Monday, April 4, 2022. A rainy and very coolish weekend in New York. The good news is that the annual pear trees have begun to bloom. The solo pear on my block is just budding. In another three or four days with some sunshine and it will burst and flourish. These pears do no bear fruit but they are all over the Upper East Side and deliver that seasonal moment of joy that’s good for what ails us, even if it’s brief.
The social life returns. Last Thursday from 8:30 to midnight, the Frick hosted its annual Young Fellows Ball — after its absence on the calendar for the past two years. Its theme was Modern Love, inspired by the current year-long installation series Living Histories: Queer Views and Old Masters.
This is traditionally a formal affair, and was held for the first time at the Frick Madison, the museum’s temporary in the Marcel Breuer-designed building on 75th Street and Madison Avenue.
There were nearly 500 guests — all of whom were inspired by the evening’s romantic theme. They filled the Frick Madison for cocktails, hors d’oeuvres, and dancing to music by Angel + Dren from 8:30 to midnight.The energy of the evening spread throughout the entire museum, where guests mingled and posed for pictures with the portraits on view in the galleries.
Chairmen of the evening were Paul Arnhold, Drew Garrison, Grace Gummer, Sarah Hoover, Elizabeth Kurpis and Indre Rockefeller. The Honorary Chair was Wes Gordon, the head designer of Carolina Herrera.
Proceeds from the benefit event provide essential support for the Frick’s many activities, including the acclaimed programs of the Frick Art Reference Library and the Education Department, which serves students from New York City public schools in all five boroughs. For more than twenty years, the Young Fellows have helped to ensure that The Frick Collection remains a singular museum experience.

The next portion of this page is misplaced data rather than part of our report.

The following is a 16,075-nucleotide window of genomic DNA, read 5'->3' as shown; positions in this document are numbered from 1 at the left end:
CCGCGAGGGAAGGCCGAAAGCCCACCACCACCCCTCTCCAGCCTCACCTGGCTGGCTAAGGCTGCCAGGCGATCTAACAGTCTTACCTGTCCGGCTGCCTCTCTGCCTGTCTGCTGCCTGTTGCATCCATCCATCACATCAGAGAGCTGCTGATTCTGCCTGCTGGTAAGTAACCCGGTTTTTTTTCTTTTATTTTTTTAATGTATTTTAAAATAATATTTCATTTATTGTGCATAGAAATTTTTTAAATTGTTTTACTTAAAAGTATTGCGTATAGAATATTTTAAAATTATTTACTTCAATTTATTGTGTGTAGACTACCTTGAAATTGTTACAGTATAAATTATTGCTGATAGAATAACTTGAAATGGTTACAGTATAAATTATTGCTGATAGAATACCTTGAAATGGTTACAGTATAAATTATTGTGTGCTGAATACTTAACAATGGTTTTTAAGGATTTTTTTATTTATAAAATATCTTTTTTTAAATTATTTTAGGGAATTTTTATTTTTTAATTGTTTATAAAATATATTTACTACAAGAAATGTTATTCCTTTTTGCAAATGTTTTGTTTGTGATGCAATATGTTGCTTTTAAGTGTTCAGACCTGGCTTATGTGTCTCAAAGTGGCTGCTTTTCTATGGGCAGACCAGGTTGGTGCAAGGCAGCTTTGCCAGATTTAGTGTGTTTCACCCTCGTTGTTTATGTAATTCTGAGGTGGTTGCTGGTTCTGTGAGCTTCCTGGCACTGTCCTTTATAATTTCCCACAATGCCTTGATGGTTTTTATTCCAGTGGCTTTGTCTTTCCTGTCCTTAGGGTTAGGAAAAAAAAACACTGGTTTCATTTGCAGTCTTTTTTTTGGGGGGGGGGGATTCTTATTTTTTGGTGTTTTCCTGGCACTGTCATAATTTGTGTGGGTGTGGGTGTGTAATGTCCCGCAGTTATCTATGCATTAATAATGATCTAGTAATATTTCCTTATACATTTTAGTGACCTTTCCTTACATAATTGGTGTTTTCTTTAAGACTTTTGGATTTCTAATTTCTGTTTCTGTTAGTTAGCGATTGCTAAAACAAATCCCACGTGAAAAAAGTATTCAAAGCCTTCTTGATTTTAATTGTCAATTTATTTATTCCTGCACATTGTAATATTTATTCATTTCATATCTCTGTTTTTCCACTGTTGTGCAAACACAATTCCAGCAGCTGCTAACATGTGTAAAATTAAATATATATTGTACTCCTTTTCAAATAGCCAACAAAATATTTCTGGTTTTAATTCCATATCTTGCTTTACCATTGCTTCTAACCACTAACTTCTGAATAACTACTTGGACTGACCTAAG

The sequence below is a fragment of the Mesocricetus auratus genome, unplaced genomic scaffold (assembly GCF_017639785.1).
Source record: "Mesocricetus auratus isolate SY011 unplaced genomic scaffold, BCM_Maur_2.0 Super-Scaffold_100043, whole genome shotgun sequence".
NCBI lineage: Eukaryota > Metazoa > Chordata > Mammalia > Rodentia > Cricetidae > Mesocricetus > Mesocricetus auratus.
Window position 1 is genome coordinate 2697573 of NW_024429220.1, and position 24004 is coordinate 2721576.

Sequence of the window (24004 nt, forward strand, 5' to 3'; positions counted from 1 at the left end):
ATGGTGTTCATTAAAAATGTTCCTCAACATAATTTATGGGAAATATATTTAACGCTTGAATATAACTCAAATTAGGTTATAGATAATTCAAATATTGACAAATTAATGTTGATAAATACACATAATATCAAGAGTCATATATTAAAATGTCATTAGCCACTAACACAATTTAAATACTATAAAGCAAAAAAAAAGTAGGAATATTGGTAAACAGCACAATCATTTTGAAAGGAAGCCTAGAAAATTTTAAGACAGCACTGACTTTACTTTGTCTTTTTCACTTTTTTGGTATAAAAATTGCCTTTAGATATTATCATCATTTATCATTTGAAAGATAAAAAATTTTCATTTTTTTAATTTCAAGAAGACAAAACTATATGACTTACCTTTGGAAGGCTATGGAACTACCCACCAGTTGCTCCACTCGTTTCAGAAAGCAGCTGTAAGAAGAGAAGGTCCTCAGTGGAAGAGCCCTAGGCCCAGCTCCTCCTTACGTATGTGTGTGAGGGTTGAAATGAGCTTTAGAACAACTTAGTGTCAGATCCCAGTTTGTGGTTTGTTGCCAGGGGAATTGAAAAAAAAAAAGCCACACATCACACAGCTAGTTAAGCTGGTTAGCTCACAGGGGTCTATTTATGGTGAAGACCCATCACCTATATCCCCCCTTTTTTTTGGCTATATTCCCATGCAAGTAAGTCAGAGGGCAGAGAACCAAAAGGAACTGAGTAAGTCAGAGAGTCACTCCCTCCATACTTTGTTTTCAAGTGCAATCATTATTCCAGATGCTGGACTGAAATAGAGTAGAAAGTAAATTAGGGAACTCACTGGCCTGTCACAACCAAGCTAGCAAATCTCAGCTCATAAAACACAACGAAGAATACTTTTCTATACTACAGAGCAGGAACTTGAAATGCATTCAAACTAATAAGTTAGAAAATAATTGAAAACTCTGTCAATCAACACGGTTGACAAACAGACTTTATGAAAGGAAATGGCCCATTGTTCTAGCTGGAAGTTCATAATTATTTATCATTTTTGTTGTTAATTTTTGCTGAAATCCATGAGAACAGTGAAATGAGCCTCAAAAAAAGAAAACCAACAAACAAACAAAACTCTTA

Internationally recognized as a premier museum and research center, The Frick Collection, known for its distinguished Old Master paintings and outstanding examples of European sculpture and decorative arts, originated with Henry Clay Frick (1849– 1919), who bequeathed his home, paintings, sculptures, and decorative arts to the public for their enjoyment.
The institution’s holdings— which encompass masterworks from the Renaissance through the nineteenth century—have grown over the decades, more than doubling in size since the opening of the museum in 1935.
A critical component is the Frick Art Reference Library, founded in 1920 by Helen Clay Frick, daughter of the museum’s founder. Recognized as one of the world’s top art history research centers, it has served students, scholars, and members of the public free of charge for generations. The Collection is currently located at its temporary home, Frick Madison, while its historic buildings undergo renovation and enhancement.
Photographs by Matteo Prandoni/BFA.com & Jane Kratochvil.